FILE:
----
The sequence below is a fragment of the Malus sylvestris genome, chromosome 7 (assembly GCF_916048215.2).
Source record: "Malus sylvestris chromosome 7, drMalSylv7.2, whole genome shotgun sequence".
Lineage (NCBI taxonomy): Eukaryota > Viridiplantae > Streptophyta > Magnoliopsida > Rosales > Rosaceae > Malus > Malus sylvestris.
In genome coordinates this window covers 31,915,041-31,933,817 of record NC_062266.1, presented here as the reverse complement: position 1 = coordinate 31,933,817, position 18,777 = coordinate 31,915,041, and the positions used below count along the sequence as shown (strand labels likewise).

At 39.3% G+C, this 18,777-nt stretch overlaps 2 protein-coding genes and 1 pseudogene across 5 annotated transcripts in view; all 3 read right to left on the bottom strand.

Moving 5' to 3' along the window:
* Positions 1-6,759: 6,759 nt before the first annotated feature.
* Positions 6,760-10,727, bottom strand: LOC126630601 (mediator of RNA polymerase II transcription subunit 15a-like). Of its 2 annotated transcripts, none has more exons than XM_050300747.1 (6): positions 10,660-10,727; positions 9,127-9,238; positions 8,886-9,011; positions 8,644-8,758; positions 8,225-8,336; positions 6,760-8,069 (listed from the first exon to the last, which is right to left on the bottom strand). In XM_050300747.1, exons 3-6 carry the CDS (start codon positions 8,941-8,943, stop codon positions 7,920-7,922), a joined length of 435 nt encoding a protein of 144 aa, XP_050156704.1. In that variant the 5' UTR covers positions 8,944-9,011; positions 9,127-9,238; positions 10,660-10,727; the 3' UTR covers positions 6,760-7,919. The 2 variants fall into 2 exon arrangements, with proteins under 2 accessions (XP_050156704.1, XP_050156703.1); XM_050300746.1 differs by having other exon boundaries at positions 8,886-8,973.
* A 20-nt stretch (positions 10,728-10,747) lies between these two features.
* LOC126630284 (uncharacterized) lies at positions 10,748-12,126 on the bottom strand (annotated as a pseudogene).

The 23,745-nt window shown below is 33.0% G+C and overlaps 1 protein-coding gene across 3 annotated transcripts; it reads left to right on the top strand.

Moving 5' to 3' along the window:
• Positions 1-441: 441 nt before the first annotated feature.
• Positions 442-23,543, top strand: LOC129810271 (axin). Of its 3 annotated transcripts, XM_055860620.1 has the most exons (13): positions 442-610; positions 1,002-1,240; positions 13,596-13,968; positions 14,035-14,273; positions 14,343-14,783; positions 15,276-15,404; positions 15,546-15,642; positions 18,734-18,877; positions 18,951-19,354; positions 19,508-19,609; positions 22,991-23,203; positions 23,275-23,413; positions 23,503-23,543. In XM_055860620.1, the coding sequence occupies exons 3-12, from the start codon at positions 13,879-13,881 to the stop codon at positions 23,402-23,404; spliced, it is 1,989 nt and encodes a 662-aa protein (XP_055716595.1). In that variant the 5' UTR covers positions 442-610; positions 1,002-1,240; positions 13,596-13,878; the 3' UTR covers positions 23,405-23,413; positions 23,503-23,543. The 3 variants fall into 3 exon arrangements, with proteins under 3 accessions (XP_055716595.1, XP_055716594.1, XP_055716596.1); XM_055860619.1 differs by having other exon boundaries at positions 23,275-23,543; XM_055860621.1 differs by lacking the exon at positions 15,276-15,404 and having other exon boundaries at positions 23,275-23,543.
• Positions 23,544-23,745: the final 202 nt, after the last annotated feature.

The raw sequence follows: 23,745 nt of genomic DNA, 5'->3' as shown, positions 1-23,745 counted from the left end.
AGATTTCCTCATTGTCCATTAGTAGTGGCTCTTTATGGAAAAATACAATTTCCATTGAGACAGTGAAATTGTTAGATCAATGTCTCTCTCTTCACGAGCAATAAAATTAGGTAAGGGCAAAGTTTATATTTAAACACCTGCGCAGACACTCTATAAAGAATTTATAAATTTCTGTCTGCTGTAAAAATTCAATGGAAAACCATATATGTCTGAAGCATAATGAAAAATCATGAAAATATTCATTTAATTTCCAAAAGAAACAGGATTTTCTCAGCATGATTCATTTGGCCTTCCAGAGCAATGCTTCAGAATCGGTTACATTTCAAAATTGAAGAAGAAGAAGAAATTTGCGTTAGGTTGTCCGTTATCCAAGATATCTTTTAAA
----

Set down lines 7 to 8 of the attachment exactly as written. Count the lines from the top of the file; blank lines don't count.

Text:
* Positions 1-6,759: 6,759 nt before the first annotated feature.
* Positions 6,760-10,727, bottom strand: LOC126630601 (mediator of RNA polymerase II transcription subunit 15a-like). Of its 2 annotated transcripts, none has more exons than XM_050300747.1 (6): positions 10,660-10,727; positions 9,127-9,238; positions 8,886-9,011; positions 8,644-8,758; positions 8,225-8,336; positions 6,760-8,069 (listed from the first exon to the last, which is right to left on the bottom strand). In XM_050300747.1, exons 3-6 carry the CDS (start codon positions 8,941-8,943, stop codon positions 7,920-7,922), a joined length of 435 nt encoding a protein of 144 aa, XP_050156704.1. In that variant the 5' UTR covers positions 8,944-9,011; positions 9,127-9,238; positions 10,660-10,727; the 3' UTR covers positions 6,760-7,919. The 2 variants fall into 2 exon arrangements, with proteins under 2 accessions (XP_050156704.1, XP_050156703.1); XM_050300746.1 differs by having other exon boundaries at positions 8,886-8,973.